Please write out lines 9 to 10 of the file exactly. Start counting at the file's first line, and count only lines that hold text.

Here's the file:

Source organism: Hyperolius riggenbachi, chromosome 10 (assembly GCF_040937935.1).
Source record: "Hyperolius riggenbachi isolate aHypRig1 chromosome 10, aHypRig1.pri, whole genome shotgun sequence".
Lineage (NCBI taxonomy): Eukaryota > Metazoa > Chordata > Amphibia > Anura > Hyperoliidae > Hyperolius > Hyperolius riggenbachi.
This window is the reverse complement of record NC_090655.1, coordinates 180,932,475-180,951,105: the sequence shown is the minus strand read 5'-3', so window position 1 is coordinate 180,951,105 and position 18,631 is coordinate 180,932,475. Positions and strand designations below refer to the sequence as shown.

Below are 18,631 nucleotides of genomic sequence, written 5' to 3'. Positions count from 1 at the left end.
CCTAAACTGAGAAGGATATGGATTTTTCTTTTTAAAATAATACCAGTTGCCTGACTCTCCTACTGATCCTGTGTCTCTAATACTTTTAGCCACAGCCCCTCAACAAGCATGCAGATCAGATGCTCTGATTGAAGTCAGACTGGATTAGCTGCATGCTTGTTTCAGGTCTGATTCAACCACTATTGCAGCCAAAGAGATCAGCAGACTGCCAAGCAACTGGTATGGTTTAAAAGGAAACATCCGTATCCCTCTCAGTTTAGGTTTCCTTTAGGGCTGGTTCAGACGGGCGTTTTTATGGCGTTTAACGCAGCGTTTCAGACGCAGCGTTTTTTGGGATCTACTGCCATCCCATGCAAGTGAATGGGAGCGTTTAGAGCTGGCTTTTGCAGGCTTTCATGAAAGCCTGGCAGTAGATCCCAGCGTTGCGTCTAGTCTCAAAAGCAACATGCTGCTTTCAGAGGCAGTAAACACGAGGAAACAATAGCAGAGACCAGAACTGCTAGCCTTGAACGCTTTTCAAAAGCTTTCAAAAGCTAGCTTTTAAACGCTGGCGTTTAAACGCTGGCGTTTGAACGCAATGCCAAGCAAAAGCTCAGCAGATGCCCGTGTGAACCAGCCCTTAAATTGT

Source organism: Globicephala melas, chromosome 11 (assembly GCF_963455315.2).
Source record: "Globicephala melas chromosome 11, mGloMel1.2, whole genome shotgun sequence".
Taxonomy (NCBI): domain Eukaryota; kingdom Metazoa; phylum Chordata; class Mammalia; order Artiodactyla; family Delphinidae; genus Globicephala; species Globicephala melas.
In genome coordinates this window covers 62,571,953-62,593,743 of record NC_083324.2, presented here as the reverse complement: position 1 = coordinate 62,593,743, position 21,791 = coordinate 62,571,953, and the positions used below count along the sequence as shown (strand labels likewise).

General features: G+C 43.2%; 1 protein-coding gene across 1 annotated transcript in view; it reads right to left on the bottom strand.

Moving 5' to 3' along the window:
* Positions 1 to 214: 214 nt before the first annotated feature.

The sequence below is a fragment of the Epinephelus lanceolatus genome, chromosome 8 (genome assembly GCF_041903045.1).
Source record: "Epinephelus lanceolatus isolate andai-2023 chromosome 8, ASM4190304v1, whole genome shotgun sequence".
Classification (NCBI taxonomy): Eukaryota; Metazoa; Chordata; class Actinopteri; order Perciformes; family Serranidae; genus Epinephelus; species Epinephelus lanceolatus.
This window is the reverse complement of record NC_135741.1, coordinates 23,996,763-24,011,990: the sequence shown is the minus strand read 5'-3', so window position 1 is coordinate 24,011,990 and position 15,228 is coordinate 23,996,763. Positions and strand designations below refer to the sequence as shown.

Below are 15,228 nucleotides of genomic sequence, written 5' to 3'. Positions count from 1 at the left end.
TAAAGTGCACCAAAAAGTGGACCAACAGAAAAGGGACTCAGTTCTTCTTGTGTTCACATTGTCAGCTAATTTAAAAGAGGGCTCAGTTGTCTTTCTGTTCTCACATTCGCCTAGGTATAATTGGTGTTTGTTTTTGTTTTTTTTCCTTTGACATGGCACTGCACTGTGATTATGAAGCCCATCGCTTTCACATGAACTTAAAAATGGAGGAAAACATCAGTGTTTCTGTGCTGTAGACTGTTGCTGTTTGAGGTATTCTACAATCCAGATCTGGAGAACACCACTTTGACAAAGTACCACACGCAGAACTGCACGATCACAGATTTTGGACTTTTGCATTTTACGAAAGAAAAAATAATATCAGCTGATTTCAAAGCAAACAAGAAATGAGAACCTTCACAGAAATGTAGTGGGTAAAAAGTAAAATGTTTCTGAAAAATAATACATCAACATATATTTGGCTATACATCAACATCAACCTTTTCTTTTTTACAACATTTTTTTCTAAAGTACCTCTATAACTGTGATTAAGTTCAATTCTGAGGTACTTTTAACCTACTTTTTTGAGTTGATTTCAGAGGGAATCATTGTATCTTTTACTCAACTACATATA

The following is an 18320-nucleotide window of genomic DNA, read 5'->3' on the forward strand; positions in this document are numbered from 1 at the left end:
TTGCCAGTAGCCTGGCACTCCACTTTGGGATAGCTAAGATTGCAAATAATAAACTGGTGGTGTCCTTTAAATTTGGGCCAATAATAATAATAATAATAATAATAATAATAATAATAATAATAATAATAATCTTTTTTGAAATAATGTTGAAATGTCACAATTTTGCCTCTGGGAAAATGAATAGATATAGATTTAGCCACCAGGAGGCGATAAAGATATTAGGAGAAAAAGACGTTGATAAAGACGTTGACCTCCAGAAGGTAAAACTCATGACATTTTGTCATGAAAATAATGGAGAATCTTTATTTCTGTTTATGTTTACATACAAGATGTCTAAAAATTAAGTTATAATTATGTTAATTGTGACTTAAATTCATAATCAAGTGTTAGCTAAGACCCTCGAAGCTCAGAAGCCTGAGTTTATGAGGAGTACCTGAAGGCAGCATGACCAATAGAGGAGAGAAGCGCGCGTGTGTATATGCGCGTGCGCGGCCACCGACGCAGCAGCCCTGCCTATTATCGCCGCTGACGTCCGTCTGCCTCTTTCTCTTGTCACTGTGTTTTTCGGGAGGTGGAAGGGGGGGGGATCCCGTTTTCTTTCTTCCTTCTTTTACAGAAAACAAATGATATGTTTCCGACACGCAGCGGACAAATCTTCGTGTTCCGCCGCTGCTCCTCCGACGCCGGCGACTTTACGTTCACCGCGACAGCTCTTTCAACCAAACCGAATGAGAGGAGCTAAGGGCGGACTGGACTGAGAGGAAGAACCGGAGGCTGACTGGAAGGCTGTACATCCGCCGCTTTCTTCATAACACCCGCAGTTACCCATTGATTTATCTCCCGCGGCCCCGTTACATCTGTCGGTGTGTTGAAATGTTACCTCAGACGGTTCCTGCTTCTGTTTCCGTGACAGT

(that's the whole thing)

Taxonomy (NCBI): domain Eukaryota; kingdom Metazoa; phylum Chordata; class Mammalia; order Artiodactyla; family Delphinidae; genus Globicephala; species Globicephala melas.
In genome coordinates this window covers 62,571,953-62,593,743 of record NC_083324.2, presented here as the reverse complement: position 1 = coordinate 62,593,743, position 21,791 = coordinate 62,571,953, and the positions used below count along the sequence as shown (strand labels likewise).